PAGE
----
Colonists

My favorite person at the charter school was the janitor, Davis Green.

Davis was the only adult in the school building that went by his first name. With Davis, it was never “Mr. Green,” It was always Mr. Davis.

Mr. Davis was well into his seventies, with a dark complexion, graying hair, slight build, stooped posture, a smoker’s cough, and a deep, southern drawl.

Every afternoon, Mr. Davis would shuffle into my classroom to empty the trash, and every afternoon I would greet him with my midwestern soprano – “How are ya today, Mr. Davis?”

And every afternoon, Mr. Davis would tell me exactly how he was.

Sometimes, he’d tell me how he felt about the weather. “It’s too damn cold outside,” he’d tell me with a cough. “I don’t have time for this shit.”

Sometimes, he’d tell me about his health in great detail. “I’m sick. I’ve got this cough that just won’t go away and my back is hurting, and they’re asking me to move all those boxes off the loading dock!”

Sometimes, he’d tell me how he felt about things he overheard or saw during the school day. “That little Kevin down in Ms. Isaac’s class? Can you believe what he did? Back in my day, we would never disrespect teachers like that. We wouldn’t disrespect ANYONE like that.”

And sometimes, he’d tell me about what it was like attending my charter school in the late 40’s and 50’s before desegregation, back when the building housed a traditional public neighborhood school for children of color. 

Mr. Davis always spoke with so much joy about our school building. “This is MY school,” he would say. “I went to this school as a kid… and this was the best school in the whole city. My brothers and sisters went to this school, and my auntie was a school teacher, and we would have so much fun here. It wasn’t like it is now, we were all a family back then.” Mr. Davis had a deep sense of pride and emotional connection to our building, and he demonstrated his pride in the time that he spent caring for it. Mr. Davis would arrive every morning around 5:30, and wouldn’t leave until everyone had gone home well after 7 p.m., when he would walk home to his house a few blocks away. He and his family had lived in the neighborhood all of his life, and the building that my charter was housed in had been a fixture in his life for all of his seventy-odd years.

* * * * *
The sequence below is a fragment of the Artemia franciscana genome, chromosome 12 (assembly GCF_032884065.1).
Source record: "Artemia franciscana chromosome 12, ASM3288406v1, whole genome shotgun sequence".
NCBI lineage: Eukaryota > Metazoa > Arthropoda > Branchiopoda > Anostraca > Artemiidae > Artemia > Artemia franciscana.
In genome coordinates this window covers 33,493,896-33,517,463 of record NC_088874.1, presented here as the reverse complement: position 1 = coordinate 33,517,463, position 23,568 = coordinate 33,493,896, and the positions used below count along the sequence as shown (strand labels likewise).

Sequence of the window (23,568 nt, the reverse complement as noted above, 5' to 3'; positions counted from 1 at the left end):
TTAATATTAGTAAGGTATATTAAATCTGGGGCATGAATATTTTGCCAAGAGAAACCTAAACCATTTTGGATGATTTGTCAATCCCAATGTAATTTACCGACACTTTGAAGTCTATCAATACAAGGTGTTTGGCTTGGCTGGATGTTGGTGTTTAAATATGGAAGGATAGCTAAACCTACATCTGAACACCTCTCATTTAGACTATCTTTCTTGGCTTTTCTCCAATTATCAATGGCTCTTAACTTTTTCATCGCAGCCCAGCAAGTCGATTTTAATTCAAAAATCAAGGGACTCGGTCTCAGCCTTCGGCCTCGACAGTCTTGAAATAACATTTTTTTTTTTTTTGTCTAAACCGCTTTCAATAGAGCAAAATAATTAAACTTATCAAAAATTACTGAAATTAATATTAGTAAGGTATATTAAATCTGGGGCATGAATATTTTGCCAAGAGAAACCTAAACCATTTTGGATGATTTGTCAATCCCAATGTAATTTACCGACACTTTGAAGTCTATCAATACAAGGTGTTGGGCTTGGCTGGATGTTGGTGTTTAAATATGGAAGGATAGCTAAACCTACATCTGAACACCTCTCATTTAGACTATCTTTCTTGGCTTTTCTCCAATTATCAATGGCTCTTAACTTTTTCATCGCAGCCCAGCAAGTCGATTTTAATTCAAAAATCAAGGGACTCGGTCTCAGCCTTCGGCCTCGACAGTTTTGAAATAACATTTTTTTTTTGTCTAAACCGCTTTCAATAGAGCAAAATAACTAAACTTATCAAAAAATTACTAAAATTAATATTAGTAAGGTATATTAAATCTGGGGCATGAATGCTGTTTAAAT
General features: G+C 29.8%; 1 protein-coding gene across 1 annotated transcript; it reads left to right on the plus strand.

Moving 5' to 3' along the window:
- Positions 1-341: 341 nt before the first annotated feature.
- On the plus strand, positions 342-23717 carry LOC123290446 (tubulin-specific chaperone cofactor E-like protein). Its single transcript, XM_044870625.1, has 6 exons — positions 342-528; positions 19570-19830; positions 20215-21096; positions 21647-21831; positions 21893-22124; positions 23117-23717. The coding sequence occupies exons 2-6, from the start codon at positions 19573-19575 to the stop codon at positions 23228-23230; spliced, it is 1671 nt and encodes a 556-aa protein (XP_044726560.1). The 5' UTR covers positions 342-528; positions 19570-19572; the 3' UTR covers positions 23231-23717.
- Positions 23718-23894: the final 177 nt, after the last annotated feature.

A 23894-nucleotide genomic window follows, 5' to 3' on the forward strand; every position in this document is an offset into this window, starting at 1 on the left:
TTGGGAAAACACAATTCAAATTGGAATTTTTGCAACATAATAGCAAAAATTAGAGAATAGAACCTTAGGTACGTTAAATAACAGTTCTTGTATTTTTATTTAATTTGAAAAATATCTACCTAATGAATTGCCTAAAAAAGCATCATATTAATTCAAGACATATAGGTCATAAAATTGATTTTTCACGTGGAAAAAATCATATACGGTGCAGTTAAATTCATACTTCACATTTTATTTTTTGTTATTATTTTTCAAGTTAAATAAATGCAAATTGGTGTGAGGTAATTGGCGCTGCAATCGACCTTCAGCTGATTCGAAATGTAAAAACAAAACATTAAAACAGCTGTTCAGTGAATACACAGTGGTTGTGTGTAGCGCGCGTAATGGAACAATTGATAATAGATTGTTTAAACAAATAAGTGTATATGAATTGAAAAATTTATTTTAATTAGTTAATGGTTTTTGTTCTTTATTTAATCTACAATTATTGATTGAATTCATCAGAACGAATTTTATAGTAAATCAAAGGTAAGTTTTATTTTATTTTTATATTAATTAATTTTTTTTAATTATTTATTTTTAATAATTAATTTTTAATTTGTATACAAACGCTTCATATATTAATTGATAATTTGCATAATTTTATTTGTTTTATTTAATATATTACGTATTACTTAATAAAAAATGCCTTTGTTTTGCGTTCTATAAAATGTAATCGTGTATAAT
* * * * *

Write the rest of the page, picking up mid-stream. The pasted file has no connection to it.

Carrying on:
I loved Mr. Davis’s candid honesty. Juxtaposed against an administration so keen to maintain the facade of being a “high-performing charter,” Mr. Davis’s stories about his childhood felt refreshing – Mr. Davis felt real.

I feel sad when I think about Mr. Davis’s stories, though, because I can’t help but think about how much change his beloved neighborhood and school building has seen, and I can’t help but think about how my charter didn’t really belong in his neighborhood in the first place.

What used to be a vibrant school building, full of culturally sustaining pedagogy, was morphed by my charter into a factory dedicated to transforming children of color into societal widgets. A place that used to celebrate black culture, now actively works to erase it through forced silence and conformity.

Listening to Mr. Davis’s stories of schooling during Jim Crow, I realized that, Jim Crow and segregation are still alive and well, they’ve just been obscured by aliases like “school choice.” In my city, “charter school” was nearly synonymous with “black school,” and I refuse to accept this as a coincidence. It’s not a coincidence that the student population of my school was 99% African-American and that the faculty of that school was 100% white – my charter actively sought to whitewash a black neighborhood that was beautiful and sustaining. Listening to Mr. Davis, I began to see my charter for what it truly was – an act of violent, educational colonialism. My charter school stole land from people who had lived in the neighborhood all their lives, under the guise of “helping” the locals “fix” the educational system that was deemed “broken” by the white oligarchs on the school’s executive board.

No, we weren’t teachers, we were colonists, seduced by the promise of a new world order, sent to a foreign neighborhood in order to line the pockets of those in power. My coworkers, indoctrinated and armed with white savior rhetoric, were imported to the neighborhood by alternative teacher certification programs to be puppets of racist educational policy and an oligarchical desire for black and brown children to assimilate to a white way of life. (And if they were the students not to assimilate, they were sent spinning down the pipeline to prison, where they could be further “re-educated.”)

Listening to Mr. Davis, I became acutely aware of the harm I was doing by being complicit in a system that relies on teacher colonists to enforce inequitable, racist policy. Listening to Mr. Davis, I became acutely aware that my silence perpetuated the silencing of a generation of children of color. Listening to Mr. Davis, I knew that I had no choice but to become unchartered.

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